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Revision #1 to TR24-162 | 11th November 2024 12:51
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#### Computationally Hard Problems Are Hard for QBF Proof Systems Too

**Abstract:**
There has been tremendous progress in the past decade in the field of quantified Boolean formulas (QBF), both in practical solving as well as in creating a theory of corresponding proof systems and their proof complexity analysis. Both for solving and for proof complexity, it is important to have interesting formula families on which we can test solvers and gauge the strength of the proof systems. There are currently few such formula families in the literature.

We initiate a general programme on how to transform computationally hard problems (located in the polynomial hierarchy) into QBFs hard for the main QBF resolution systems Q-Res and QU-Res that relate to core QBF solvers. We illustrate this general approach on three problems from graph theory and logic. This yields QBF families that are provably hard for Q-Res and QU-Res (without any complexity assumptions).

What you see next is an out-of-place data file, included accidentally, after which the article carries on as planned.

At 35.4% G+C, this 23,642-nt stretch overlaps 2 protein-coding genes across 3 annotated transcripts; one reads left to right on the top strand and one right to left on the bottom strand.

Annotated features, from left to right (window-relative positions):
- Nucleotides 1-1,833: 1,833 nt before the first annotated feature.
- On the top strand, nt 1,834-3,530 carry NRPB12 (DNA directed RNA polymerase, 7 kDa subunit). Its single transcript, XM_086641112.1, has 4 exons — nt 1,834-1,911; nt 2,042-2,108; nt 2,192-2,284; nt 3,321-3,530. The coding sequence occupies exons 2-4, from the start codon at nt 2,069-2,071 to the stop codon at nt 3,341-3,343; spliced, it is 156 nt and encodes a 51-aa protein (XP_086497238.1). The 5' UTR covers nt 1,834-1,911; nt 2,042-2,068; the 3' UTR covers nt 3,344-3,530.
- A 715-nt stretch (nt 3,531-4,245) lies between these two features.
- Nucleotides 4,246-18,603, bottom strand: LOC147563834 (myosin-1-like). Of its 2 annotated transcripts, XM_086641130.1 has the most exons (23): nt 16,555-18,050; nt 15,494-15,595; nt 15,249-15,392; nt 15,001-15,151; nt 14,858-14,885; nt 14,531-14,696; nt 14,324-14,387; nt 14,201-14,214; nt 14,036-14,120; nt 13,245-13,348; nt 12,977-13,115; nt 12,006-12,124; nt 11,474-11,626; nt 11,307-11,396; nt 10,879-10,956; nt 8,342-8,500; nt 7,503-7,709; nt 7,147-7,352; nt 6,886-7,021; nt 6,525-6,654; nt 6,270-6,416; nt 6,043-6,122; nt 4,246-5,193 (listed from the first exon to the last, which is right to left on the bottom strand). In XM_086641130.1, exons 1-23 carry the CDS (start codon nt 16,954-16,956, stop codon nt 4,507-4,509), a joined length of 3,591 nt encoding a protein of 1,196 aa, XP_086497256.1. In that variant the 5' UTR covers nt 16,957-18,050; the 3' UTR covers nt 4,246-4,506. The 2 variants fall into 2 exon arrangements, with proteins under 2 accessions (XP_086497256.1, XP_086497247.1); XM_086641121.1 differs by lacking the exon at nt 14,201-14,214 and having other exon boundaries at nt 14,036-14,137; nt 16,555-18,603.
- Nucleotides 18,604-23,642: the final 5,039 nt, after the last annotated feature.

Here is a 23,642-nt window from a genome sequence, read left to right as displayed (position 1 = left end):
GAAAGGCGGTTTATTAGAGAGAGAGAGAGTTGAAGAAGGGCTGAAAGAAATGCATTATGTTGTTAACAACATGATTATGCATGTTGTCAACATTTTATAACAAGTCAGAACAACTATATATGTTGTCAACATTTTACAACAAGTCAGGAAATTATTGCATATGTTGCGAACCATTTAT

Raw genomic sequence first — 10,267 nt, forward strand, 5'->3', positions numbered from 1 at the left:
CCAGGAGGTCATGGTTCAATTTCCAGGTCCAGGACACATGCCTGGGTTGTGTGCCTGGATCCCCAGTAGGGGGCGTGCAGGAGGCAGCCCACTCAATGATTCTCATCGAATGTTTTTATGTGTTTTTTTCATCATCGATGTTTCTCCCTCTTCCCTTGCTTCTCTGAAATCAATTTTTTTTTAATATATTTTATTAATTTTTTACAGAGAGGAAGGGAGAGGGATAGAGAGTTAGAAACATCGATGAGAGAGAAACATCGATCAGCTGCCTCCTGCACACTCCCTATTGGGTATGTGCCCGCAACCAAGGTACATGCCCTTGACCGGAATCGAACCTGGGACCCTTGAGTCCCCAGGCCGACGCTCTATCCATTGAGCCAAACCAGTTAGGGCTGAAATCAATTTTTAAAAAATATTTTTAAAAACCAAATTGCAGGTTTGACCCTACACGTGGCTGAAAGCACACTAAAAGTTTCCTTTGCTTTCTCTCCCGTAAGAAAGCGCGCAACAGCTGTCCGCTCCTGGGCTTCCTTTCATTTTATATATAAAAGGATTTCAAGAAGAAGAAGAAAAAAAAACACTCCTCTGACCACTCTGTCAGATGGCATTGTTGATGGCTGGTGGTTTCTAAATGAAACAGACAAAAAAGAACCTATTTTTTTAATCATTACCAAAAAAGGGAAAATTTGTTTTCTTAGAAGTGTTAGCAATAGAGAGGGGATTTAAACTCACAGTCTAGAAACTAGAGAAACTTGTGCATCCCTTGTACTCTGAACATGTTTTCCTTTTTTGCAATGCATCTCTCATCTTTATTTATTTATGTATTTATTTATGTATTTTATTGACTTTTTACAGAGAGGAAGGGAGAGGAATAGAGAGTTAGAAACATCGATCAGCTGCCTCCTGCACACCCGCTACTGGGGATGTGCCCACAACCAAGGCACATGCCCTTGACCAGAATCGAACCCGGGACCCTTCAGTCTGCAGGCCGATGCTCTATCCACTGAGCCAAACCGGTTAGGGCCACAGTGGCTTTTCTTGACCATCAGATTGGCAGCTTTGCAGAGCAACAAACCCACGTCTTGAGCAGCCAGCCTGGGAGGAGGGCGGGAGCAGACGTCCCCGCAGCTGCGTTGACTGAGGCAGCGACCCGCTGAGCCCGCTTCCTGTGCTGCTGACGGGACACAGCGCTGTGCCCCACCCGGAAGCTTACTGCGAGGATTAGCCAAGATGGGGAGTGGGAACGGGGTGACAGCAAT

**Changes to previous version:**
Correction of Corollary 11

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TR24-162 | 24th October 2024 16:07
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#### Computationally Hard Problems Are Hard for QBF Proof Systems Too

**Abstract:**
There has been tremendous progress in the past decade in the field of quantified Boolean formulas (QBF), both in practical solving as well as in creating a theory of corresponding proof systems and their proof complexity analysis. Both for solving and for proof complexity, it is important to have interesting formula families on which we can test solvers and gauge the strength of the proof systems. There are currently few such formula families in the literature.

We initiate a general programme on how to transform computationally hard problems (located in the polynomial hierarchy) into QBFs hard for the main QBF resolution systems Q-Res and QU-Res that relate to core QBF solvers. We illustrate this general approach on three problems from graph theory and logic. This yields QBF families that are provably hard for Q-Res and QU-Res (without any complexity assumptions).